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George Bush leads the US toward a policy of unilateral, pre-emptive counterproliferation warfighting strategy.

Abolish nuclear weapons

The Cold War may be over, but this does not mean nuclear weapons have disappeared. Far from it: There are over 30,000 nuclear weapons in the world, with more than a thousand of them ready to launch at a moment's notice, 24 hours a day, seven days a week.

Over 400 reactors in warships and nuclear submarines are still circlingthe globe. Some are rotting away on the bottom of the ocean or in adistant port somewhere in Russia. Accidents such as the Russiansubmarine, the Kursk, tragically sinking in the Barents Sea can happenevery day, anywhere.

Over 2,000 nuclear weapons tests have left a legacy of global andregional contamination. People living near the test sites have sufferedfrom cancers, stillbirths, miscarriages and other health effects -- and are still suffering today. Manyhad to leave their hometown or island as it became too contaminated tolive there.

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The nuclear threat has quite literally scaled down in the last twodecades. While the prospect of an all out exchange of arsenals betweenRussia and the US has receded, the 15 kilotons of destructionthat obliterated Hiroshima could today be accomplished with a lunch-boxsized bomb. George Bush talks openly of developing new "more useable"nuclear weapons. Even more alarmingly, the administration continues toseek approval for a programme geared toward designing more robust, more'usable' nuclear weapons.

The prospects of a nuclear weapon actuallybeing used are perhaps greater today than during the cold war.

Today, the number of countries involved in active weapons programsis increasing. A growing number of countries are lining up to join thenuclear club, increasing the chance that a nuclear catastrophe willhappen somewhere on the planet. 

George Bush's war on Weapons of Mass Descruction had its firstconcrete result when the number of countries in the world with declarednuclear weapons increased to 8 from 7, when North Korea announced thatit had built "enough nuclear weapons to deter a US attack."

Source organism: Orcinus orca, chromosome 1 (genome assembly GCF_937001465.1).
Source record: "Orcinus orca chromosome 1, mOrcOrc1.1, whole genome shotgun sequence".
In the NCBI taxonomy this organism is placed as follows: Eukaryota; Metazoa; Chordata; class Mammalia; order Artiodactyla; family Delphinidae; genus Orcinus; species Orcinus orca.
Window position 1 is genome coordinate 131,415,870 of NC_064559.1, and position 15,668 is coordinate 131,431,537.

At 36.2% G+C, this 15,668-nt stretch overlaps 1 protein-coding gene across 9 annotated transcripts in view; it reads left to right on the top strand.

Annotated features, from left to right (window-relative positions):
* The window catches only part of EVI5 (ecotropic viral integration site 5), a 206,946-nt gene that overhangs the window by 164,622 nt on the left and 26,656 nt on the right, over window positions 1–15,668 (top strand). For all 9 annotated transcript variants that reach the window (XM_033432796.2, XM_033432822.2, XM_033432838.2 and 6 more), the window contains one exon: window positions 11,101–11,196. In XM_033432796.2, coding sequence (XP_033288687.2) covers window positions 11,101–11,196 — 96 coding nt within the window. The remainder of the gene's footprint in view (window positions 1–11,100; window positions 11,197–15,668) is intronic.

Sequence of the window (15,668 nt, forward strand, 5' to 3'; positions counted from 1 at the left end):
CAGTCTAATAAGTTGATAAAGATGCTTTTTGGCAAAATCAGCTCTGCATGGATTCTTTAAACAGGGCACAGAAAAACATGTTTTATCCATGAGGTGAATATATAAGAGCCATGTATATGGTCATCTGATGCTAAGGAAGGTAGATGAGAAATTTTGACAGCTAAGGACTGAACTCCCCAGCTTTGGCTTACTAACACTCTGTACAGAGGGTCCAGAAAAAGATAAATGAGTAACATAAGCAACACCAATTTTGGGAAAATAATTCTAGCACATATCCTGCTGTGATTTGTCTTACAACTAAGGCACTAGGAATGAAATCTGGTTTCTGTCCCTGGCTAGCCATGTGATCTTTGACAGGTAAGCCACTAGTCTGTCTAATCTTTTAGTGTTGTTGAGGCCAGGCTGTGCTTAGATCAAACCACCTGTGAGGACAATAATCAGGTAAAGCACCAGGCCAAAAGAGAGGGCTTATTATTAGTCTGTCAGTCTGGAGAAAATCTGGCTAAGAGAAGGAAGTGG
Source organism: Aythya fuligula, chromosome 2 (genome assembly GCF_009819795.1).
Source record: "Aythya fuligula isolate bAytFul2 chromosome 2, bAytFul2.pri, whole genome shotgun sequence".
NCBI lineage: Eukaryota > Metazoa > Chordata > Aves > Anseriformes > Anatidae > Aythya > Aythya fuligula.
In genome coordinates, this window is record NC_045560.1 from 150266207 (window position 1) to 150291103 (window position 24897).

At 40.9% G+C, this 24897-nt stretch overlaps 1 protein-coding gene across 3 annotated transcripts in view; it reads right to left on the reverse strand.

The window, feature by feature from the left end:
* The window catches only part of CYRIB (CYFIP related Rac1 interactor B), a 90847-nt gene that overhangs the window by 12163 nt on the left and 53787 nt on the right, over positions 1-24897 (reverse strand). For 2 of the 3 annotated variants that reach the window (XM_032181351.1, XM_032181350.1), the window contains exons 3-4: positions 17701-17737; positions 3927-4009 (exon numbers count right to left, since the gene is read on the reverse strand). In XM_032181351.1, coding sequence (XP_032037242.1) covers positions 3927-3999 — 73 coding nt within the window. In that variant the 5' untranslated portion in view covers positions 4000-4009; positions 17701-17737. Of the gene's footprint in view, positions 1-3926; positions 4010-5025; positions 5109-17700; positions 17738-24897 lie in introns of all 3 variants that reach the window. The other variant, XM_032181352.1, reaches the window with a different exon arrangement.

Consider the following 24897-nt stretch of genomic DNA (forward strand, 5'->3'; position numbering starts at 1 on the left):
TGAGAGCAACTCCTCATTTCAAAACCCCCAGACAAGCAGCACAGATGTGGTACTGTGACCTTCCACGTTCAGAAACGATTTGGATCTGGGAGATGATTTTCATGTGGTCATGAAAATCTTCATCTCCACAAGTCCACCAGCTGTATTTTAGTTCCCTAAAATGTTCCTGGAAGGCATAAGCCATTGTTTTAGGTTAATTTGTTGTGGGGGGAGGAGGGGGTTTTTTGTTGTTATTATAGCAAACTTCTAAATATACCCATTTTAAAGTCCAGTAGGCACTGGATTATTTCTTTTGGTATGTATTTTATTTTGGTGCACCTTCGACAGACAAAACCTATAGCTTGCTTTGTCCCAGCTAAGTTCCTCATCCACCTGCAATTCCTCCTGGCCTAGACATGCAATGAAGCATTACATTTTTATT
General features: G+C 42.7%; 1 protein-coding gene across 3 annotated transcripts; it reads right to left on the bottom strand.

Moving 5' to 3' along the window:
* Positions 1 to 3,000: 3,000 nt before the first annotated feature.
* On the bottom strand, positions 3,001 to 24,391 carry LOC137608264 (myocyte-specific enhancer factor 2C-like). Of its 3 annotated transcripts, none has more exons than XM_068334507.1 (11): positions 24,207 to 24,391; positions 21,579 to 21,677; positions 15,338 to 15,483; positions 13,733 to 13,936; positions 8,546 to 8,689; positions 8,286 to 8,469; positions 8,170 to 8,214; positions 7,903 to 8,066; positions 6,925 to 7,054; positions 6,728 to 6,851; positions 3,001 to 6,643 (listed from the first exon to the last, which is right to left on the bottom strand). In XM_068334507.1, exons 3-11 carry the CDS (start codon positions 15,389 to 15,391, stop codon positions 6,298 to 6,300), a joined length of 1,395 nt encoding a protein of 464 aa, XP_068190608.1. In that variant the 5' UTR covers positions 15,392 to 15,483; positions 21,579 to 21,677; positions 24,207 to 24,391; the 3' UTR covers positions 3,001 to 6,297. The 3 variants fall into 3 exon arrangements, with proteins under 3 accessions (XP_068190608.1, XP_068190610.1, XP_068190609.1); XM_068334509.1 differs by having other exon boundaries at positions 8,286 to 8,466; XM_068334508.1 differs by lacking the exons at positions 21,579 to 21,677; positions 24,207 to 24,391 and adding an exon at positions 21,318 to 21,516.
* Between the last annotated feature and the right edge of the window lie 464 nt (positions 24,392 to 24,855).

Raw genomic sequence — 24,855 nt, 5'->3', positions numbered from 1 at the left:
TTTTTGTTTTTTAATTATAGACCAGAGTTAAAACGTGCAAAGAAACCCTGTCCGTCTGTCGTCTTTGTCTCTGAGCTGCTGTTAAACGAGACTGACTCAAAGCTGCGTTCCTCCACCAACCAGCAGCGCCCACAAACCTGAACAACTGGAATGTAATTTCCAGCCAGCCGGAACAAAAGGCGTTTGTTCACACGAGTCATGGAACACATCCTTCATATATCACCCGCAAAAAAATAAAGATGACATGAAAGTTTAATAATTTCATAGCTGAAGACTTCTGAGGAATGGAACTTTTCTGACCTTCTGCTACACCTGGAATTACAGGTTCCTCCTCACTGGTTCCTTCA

Nuclear brinkmanship is inevitable in a climate of nuclearhypocrisy. Only when all countries pursue nuclear disarmament in goodfaith can we begin putting the nuclear genie back in the bottle bybanning the use and manufacture of the nuclear materials at the heart of the bomb.

The only thing that will stop the threat is the voice of the second superpower: world opinion.

The latest updates

 

The path to a new shrimp farm is first cut

Image | 1 August, 1998 at 1:00

The path to a new shrimp farm is first cut by chainsaw, then opened for bulldozers. Ecuador is the 6th largest farmed shrimp producer.

Fine nets are used to drag the sea

Image | 1 August, 1998 at 1:00

Fine nets are used to drag the sea, catching tiny larvae to sell to shrimp farms.

These two men pass through mangroves in canoes

Image | 1 August, 1998 at 1:00

These two men pass through mangroves in canoes. Their economy is dependent on mangroves for gathering shells, wood, coconuts, and fish.

Farmer Nugzar Chelidze and genetically modified

Image | 1 August, 1998 at 1:00

Farmer Nugzar Chelidze and genetically modified potatoes. Georgia, Russia.

Up to 1 million hectares of mangrove have

Image | 1 August, 1998 at 1:00

Up to 1 million hectares of mangrove have been cleared worldwide for shrimp farms.

Greenpeace

Image | 26 July, 1998 at 1:00

Greenpeace, Fundecol, and locals replant mangroves that had been cut for shrimp farming. The disappearance of mangrove areas means not only loss of biodiversity, but also loss of access for coastal communities that rely on mangroves for income.

Greenpeace & locals replant mangroves that

Image | 26 July, 1998 at 1:00

Greenpeace & locals replant mangroves that had been cut for shrimp farming.

Greenpeace laser action during OSPAR conference

Image | 15 July, 1998 at 0:00

Greenpeace laser action during OSPAR conference in Lisbon. A historic accord, the OSPAR Convention, bans the dumping of offshore installations at sea in the North-East Atlantic.

Stones on beach still polluted with oil from

Image | 1 July, 1998 at 1:00

Stones on beach still polluted with oil from 1989 Exxon Valdez spill.

The Arctic Sunrise in Prince William Sound

Image | 1 July, 1998 at 1:00

The Arctic Sunrise in Prince William Sound.

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